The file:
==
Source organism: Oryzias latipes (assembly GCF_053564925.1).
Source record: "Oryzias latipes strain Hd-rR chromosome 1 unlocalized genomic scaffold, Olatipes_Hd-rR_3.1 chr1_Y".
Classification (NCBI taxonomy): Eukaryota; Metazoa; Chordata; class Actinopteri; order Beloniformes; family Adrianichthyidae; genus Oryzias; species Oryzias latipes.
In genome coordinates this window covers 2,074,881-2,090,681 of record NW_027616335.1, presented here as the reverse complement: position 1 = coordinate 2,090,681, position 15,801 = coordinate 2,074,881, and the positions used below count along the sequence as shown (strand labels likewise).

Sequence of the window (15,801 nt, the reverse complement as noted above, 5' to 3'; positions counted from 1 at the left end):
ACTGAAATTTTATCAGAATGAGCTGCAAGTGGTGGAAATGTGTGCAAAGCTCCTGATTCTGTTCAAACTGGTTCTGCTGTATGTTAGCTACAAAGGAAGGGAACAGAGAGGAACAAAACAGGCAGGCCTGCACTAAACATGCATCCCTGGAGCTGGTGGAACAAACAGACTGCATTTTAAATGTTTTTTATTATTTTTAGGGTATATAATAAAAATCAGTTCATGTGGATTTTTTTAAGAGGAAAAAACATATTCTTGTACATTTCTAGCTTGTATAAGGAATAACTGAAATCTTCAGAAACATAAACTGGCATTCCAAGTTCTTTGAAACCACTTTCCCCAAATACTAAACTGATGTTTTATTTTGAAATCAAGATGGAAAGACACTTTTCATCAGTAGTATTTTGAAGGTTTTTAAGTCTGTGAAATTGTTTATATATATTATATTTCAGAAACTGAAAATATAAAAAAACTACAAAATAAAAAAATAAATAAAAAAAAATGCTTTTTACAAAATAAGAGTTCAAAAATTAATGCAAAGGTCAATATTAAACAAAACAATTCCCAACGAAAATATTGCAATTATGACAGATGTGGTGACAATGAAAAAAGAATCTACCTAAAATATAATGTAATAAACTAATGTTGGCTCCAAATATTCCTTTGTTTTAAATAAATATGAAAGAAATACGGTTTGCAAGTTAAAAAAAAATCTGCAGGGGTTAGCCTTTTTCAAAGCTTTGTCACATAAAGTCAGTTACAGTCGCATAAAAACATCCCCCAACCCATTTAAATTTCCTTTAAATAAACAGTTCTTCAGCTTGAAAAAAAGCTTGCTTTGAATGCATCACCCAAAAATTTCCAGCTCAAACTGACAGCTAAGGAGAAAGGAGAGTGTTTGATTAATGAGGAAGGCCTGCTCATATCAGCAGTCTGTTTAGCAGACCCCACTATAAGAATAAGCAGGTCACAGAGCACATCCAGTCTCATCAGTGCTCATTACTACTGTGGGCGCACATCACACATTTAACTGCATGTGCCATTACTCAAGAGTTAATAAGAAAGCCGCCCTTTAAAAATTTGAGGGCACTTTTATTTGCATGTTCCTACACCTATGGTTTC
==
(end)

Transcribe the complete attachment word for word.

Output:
Source organism: Oryzias latipes (assembly GCF_053564925.1).
Source record: "Oryzias latipes strain Hd-rR chromosome 1 unlocalized genomic scaffold, Olatipes_Hd-rR_3.1 chr1_Y".
Classification (NCBI taxonomy): Eukaryota; Metazoa; Chordata; class Actinopteri; order Beloniformes; family Adrianichthyidae; genus Oryzias; species Oryzias latipes.
In genome coordinates this window covers 2,074,881-2,090,681 of record NW_027616335.1, presented here as the reverse complement: position 1 = coordinate 2,090,681, position 15,801 = coordinate 2,074,881, and the positions used below count along the sequence as shown (strand labels likewise).

Sequence of the window (15,801 nt, the reverse complement as noted above, 5' to 3'; positions counted from 1 at the left end):
ACTGAAATTTTATCAGAATGAGCTGCAAGTGGTGGAAATGTGTGCAAAGCTCCTGATTCTGTTCAAACTGGTTCTGCTGTATGTTAGCTACAAAGGAAGGGAACAGAGAGGAACAAAACAGGCAGGCCTGCACTAAACATGCATCCCTGGAGCTGGTGGAACAAACAGACTGCATTTTAAATGTTTTTTATTATTTTTAGGGTATATAATAAAAATCAGTTCATGTGGATTTTTTTAAGAGGAAAAAACATATTCTTGTACATTTCTAGCTTGTATAAGGAATAACTGAAATCTTCAGAAACATAAACTGGCATTCCAAGTTCTTTGAAACCACTTTCCCCAAATACTAAACTGATGTTTTATTTTGAAATCAAGATGGAAAGACACTTTTCATCAGTAGTATTTTGAAGGTTTTTAAGTCTGTGAAATTGTTTATATATATTATATTTCAGAAACTGAAAATATAAAAAAACTACAAAATAAAAAAATAAATAAAAAAAAATGCTTTTTACAAAATAAGAGTTCAAAAATTAATGCAAAGGTCAATATTAAACAAAACAATTCCCAACGAAAATATTGCAATTATGACAGATGTGGTGACAATGAAAAAAGAATCTACCTAAAATATAATGTAATAAACTAATGTTGGCTCCAAATATTCCTTTGTTTTAAATAAATATGAAAGAAATACGGTTTGCAAGTTAAAAAAAAATCTGCAGGGGTTAGCCTTTTTCAAAGCTTTGTCACATAAAGTCAGTTACAGTCGCATAAAAACATCCCCCAACCCATTTAAATTTCCTTTAAATAAACAGTTCTTCAGCTTGAAAAAAAGCTTGCTTTGAATGCATCACCCAAAAATTTCCAGCTCAAACTGACAGCTAAGGAGAAAGGAGAGTGTTTGATTAATGAGGAAGGCCTGCTCATATCAGCAGTCTGTTTAGCAGACCCCACTATAAGAATAAGCAGGTCACAGAGCACATCCAGTCTCATCAGTGCTCATTACTACTGTGGGCGCACATCACACATTTAACTGCATGTGCCATTACTCAAGAGTTAATAAGAAAGCCGCCCTTTAAAAATTTGAGGGCACTTTTATTTGCATGTTCCTACACCTATGGTTTC